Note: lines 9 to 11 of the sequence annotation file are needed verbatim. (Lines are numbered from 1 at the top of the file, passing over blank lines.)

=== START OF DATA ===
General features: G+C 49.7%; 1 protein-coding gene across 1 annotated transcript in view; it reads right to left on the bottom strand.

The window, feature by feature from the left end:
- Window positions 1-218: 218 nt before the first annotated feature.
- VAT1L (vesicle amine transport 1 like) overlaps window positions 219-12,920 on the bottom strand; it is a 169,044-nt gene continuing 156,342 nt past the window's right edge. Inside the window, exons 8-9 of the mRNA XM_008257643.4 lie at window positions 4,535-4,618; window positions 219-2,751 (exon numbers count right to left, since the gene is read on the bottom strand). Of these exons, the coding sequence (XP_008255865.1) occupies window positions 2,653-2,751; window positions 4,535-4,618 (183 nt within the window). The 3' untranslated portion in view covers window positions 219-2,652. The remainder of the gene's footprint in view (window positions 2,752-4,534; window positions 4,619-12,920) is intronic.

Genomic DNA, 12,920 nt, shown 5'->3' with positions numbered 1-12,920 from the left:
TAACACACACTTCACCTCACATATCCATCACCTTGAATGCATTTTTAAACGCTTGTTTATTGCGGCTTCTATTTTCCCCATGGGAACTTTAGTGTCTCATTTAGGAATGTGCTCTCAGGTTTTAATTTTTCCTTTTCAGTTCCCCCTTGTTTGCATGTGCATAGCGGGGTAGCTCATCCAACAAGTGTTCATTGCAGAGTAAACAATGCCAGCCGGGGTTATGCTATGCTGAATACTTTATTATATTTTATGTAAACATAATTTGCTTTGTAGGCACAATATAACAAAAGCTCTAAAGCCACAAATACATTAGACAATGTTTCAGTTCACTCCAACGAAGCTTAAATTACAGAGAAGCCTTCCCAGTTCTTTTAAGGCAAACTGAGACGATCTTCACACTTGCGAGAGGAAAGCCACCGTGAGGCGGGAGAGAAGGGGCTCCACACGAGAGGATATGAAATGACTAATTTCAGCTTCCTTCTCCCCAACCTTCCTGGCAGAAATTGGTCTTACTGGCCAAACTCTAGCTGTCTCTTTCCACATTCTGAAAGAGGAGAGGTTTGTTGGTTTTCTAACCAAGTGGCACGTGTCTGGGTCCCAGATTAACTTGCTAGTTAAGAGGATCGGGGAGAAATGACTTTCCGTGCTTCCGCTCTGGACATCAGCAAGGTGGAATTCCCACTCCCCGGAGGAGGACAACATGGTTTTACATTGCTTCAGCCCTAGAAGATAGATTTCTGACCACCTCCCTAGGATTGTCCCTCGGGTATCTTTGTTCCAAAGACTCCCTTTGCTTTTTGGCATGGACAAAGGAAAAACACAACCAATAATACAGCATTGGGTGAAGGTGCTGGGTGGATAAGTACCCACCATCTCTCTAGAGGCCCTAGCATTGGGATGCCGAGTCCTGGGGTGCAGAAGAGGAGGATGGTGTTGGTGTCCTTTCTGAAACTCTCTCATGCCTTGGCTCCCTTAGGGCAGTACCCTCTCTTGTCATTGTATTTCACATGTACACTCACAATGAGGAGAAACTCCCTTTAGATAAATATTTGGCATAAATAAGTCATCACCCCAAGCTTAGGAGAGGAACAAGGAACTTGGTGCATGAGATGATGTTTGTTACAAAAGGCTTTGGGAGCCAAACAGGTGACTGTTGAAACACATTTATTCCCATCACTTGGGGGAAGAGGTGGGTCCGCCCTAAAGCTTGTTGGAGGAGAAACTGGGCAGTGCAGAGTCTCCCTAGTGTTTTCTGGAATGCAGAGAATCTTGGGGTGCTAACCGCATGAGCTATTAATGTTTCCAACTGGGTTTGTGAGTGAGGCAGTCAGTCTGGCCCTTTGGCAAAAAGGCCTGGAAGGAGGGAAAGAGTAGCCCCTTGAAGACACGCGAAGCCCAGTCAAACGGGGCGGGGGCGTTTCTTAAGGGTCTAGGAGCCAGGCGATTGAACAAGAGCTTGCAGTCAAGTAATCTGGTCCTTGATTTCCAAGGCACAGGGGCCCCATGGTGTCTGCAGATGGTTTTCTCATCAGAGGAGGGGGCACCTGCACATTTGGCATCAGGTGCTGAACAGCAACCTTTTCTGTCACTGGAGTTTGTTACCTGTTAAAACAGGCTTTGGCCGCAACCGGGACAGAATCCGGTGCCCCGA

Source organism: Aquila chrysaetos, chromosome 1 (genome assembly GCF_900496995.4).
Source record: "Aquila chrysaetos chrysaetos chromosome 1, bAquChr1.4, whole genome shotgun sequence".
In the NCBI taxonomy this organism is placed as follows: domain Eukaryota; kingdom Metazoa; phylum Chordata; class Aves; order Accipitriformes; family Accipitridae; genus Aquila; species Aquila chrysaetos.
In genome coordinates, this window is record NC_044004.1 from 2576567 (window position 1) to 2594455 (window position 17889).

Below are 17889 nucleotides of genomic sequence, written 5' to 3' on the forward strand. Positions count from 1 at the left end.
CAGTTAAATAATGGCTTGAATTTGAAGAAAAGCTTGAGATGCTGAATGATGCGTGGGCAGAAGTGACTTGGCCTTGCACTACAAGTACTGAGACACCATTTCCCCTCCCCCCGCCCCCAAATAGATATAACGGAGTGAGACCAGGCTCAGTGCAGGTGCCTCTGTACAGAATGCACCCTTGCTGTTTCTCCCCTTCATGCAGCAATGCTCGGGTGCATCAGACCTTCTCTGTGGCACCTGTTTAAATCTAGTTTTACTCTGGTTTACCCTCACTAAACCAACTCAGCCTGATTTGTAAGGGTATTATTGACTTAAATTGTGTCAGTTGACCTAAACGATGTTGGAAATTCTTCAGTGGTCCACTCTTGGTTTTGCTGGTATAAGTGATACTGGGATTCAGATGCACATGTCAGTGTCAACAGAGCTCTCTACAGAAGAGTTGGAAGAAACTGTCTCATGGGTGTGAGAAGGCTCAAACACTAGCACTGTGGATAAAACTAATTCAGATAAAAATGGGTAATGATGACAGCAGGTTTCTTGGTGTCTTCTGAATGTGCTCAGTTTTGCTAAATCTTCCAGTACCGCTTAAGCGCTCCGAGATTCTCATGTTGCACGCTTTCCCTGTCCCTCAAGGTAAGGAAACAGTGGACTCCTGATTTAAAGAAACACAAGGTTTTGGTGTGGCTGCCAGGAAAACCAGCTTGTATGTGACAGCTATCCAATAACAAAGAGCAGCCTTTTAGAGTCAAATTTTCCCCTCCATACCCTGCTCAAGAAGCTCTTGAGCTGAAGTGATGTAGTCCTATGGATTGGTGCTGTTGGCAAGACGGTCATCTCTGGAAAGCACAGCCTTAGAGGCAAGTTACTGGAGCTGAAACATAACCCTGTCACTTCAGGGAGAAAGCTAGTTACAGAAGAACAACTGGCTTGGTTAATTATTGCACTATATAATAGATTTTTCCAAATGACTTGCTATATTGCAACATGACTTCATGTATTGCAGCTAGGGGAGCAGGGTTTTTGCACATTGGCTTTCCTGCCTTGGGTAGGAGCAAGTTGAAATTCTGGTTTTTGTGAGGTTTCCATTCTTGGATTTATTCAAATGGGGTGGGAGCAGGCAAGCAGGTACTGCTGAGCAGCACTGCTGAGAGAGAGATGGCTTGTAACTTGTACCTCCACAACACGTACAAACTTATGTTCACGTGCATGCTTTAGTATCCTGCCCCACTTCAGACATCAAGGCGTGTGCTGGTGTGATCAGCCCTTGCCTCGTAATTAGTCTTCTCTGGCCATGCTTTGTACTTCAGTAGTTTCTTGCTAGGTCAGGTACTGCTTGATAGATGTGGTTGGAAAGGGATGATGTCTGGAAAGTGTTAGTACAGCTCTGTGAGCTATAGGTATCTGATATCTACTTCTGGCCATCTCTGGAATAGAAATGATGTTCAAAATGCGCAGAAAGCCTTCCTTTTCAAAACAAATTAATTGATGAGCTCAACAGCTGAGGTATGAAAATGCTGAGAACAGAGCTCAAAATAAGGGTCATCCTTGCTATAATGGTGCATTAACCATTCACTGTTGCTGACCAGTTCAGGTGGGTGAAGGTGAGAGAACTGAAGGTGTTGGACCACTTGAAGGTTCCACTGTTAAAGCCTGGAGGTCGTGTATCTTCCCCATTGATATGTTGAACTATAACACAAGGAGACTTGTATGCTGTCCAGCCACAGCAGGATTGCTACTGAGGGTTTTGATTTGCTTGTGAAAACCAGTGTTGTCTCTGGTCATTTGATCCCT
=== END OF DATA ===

In the NCBI taxonomy this organism is placed as follows: domain Eukaryota; kingdom Metazoa; phylum Chordata; class Aves; order Accipitriformes; family Accipitridae; genus Aquila; species Aquila chrysaetos.
In genome coordinates, this window is record NC_044004.1 from 2576567 (window position 1) to 2594455 (window position 17889).

Below are 17889 nucleotides of genomic sequence, written 5' to 3' on the forward strand. Positions count from 1 at the left end.